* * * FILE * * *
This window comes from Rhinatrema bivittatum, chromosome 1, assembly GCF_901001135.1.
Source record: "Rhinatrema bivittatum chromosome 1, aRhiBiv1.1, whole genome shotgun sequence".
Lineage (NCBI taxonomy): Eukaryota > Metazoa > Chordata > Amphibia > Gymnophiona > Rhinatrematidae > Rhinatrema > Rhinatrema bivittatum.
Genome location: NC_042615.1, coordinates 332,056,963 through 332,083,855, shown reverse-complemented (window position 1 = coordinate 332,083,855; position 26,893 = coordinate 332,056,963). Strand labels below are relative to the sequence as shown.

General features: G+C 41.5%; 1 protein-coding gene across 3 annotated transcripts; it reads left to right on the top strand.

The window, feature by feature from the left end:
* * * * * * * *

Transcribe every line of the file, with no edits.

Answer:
This window comes from Rhinatrema bivittatum, chromosome 1, assembly GCF_901001135.1.
Source record: "Rhinatrema bivittatum chromosome 1, aRhiBiv1.1, whole genome shotgun sequence".
Lineage (NCBI taxonomy): Eukaryota > Metazoa > Chordata > Amphibia > Gymnophiona > Rhinatrematidae > Rhinatrema > Rhinatrema bivittatum.
Genome location: NC_042615.1, coordinates 332,056,963 through 332,083,855, shown reverse-complemented (window position 1 = coordinate 332,083,855; position 26,893 = coordinate 332,056,963). Strand labels below are relative to the sequence as shown.

General features: G+C 41.5%; 1 protein-coding gene across 3 annotated transcripts; it reads left to right on the top strand.

The window, feature by feature from the left end: